Quality of Hire…what else matters?

I've been involved in a number of conversations lately about "quality of hire". Every time a recruiter explains that they are goaled solely on number of hires, my stomach churns a bit. That's just not right! I've ALWAYS been a quality person...always. Sometimes it means your numbers aren't as high as they could be, but if the right people are in the right jobs, who cares? Anyway, instead of recapping the conversations, you can view them...here, here, here and here.

Not that I am opinionated or anything, but when will recruiters start to care about what their clients care about? Notice the blank look on their face when you rattle off HR-specific metrics like "time-to-fill" and "cost-per-hire"...all the while the hiring manager is thinking, that is great for you, but what about me...when will you fill my job with the RIGHT PERSON?

Comments (6)

  1. Rami A. says:

    Hi Heather,

    The links you posted talked about quality of hire by talking about performance and retention metrics. The retention I may be able to figure out how it’s measure. But performance, I’m having a hard time figuring out a way especially for non-sales, non-coding type positions like marketing. How do you know that you hired the right person?

  2. HeatherLeigh says:

    Hi Rami…good question. Many companies have some kind of performance evaluation methodology that works with their review model. So usually the information needed to do this analysis already exists with the purpose of identifying who to reward, etc.

    For companies that don’t have such a structured process, I think that the recruiter needs to ask the hiring manager directly.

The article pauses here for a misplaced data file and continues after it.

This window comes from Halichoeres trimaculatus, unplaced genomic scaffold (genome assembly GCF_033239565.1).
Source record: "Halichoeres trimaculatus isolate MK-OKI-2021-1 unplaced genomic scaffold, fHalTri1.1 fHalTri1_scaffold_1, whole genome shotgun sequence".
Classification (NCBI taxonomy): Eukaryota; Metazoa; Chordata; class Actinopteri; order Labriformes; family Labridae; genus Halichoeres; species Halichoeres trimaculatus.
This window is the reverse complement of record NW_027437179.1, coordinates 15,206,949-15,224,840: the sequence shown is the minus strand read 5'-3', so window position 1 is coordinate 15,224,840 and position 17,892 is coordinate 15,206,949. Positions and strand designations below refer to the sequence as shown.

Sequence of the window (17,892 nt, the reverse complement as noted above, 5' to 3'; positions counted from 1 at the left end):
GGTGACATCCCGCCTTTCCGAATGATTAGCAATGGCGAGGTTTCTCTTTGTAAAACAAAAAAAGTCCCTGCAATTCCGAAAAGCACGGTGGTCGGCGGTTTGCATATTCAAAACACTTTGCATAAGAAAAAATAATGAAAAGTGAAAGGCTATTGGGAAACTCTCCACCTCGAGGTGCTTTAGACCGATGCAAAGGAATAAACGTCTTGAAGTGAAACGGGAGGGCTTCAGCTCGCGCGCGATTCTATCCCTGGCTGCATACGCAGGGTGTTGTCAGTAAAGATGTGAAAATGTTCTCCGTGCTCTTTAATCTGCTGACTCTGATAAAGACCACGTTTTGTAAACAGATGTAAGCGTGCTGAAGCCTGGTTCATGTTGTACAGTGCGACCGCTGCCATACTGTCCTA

3. Heather,

    I had missed your comments on the earlier posts (a weakness of using RSS readers to read posts?) – thanks for drawing my attention to them.

    Over the weekend I wrote a longish article on measuring Quality of Hire & deduced pretty much the same thing that you have – that quality is the goal we should be aiming at, but it is something that can only be measured in a small number of instances. You can find that post here: http://resourcingstrategies.blogspot.com/2005/04/metrics-just-because-something-is.html

    In that I conclude that the thing that most matters is the perception of your hiring managers. From a holistic point of view I would add that measuring all stakeholders’ views of the recruitment process is important & if you are really committed there is worth from measuring the perceptions of some of those you don’t hire (see http://resourcingstrategies.blogspot.com/2004/12/linking-corporate-and-employment-brand.html for a summary of the effect on corporate brand perception of recruitment activities).

    I’m not against the ‘traditional measures’ (time & cost to hire) but believe that they should be used where they are relevant – to help the recruiter understand and prioritise their tactical decisions.


  4. Jason Davis says:

    Are you talking about third party recruiters or internal recruiters?


  5. HeatherLeigh says:

    Jason- was referring to corporate recruiters ("internal recruiters" means something a little different to us), but a lot of it goes for third party as well. If your client isn’t happy, they don’t come back, but I suspect that cost per hire and time to fill have a little different application in the third party space and repeeat business must surely be a good measure of quality (at least with companies that have long term staffing needs, versus one-off).

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